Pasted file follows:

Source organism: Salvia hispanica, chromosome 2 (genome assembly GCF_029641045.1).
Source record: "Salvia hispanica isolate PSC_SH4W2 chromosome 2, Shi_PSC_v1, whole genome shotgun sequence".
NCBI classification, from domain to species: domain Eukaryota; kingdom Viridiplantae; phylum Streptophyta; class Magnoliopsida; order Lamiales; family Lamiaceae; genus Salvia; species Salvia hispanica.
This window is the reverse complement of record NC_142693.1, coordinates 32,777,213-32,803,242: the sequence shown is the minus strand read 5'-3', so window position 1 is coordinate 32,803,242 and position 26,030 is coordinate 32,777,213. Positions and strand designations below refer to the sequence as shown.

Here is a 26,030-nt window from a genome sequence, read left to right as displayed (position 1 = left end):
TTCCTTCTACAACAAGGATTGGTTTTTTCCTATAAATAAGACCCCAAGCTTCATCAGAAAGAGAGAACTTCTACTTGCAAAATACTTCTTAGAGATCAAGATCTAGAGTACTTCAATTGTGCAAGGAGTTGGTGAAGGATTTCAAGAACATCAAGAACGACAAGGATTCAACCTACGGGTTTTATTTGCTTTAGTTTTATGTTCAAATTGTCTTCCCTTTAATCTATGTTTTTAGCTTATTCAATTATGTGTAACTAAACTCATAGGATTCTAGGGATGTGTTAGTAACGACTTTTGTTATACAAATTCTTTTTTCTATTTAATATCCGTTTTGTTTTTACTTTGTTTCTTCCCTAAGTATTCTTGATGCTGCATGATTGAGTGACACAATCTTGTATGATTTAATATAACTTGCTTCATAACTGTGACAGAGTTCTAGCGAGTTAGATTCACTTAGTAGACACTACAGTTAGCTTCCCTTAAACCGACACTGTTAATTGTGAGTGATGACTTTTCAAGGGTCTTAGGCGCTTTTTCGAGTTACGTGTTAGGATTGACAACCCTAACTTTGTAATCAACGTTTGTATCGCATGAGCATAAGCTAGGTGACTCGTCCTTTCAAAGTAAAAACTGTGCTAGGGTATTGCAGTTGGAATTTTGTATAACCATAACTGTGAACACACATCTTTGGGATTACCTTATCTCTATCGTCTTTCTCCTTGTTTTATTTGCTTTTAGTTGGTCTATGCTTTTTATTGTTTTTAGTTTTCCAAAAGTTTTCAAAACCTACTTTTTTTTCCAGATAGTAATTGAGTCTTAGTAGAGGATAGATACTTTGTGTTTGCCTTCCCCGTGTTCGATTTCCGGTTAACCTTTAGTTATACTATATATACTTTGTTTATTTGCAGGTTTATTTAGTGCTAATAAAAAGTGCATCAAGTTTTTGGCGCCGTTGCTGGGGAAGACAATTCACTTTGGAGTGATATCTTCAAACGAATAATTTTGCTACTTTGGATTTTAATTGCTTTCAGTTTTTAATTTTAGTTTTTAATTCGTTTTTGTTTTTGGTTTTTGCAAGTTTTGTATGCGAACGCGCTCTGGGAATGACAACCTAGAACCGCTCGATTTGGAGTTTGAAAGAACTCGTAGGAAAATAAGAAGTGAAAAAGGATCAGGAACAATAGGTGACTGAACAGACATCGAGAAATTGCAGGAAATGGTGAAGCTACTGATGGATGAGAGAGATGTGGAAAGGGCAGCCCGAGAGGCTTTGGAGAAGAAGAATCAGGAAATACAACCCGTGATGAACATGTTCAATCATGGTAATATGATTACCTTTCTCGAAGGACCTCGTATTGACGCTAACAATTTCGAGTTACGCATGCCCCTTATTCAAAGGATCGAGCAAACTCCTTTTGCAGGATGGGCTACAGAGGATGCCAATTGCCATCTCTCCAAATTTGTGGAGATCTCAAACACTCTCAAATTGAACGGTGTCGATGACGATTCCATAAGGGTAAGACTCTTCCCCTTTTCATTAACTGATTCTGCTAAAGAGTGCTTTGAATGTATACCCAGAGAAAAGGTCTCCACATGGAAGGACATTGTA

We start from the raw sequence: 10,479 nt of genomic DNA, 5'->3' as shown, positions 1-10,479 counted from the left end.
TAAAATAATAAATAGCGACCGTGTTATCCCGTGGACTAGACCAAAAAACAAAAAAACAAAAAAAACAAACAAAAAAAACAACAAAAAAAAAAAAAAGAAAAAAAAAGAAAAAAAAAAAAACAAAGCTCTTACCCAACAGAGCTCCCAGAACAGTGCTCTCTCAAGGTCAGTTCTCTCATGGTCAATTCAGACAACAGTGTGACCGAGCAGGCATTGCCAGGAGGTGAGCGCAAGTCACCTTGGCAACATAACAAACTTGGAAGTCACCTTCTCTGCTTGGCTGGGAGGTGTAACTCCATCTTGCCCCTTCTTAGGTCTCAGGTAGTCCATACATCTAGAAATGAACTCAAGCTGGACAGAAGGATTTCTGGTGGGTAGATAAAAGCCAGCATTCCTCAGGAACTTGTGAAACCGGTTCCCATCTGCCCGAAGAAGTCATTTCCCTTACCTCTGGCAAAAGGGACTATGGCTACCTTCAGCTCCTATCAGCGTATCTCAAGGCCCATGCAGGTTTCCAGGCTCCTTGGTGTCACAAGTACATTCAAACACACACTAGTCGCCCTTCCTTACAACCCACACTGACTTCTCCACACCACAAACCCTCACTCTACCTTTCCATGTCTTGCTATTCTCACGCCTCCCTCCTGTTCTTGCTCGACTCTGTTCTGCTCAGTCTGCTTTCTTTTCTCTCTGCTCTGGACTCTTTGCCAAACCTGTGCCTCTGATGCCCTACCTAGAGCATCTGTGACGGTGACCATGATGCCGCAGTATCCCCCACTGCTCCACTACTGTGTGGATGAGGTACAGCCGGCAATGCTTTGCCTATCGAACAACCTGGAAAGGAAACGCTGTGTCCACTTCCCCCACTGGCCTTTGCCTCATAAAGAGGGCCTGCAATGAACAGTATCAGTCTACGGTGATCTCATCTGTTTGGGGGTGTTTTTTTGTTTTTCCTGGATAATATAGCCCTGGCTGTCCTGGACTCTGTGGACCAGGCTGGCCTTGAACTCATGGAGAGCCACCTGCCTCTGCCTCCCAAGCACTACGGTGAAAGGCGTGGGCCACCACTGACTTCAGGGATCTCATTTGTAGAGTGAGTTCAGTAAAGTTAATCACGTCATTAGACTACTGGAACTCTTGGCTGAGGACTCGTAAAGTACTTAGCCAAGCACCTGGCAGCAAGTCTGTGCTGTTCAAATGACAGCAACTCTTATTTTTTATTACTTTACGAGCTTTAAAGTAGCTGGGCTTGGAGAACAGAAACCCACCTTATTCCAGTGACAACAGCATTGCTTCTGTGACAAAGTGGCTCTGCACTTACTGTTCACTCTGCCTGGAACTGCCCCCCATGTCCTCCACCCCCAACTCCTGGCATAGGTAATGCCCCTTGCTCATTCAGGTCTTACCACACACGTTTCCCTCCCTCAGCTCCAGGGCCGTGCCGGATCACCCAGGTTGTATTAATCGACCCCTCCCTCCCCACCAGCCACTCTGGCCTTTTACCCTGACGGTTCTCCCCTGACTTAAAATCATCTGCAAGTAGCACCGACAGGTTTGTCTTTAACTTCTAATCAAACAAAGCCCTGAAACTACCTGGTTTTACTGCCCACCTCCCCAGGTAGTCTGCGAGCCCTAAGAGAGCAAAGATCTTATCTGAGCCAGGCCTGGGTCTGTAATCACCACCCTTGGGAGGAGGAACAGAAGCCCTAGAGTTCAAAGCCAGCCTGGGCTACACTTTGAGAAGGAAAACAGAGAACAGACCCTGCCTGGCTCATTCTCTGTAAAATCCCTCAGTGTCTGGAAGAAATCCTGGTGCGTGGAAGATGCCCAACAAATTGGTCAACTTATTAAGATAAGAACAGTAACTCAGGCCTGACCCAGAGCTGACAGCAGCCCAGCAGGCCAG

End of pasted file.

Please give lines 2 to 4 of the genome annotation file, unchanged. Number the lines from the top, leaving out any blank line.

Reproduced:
Source record: "Salvia hispanica isolate PSC_SH4W2 chromosome 2, Shi_PSC_v1, whole genome shotgun sequence".
NCBI classification, from domain to species: domain Eukaryota; kingdom Viridiplantae; phylum Streptophyta; class Magnoliopsida; order Lamiales; family Lamiaceae; genus Salvia; species Salvia hispanica.
This window is the reverse complement of record NC_142693.1, coordinates 32,777,213-32,803,242: the sequence shown is the minus strand read 5'-3', so window position 1 is coordinate 32,803,242 and position 26,030 is coordinate 32,777,213. Positions and strand designations below refer to the sequence as shown.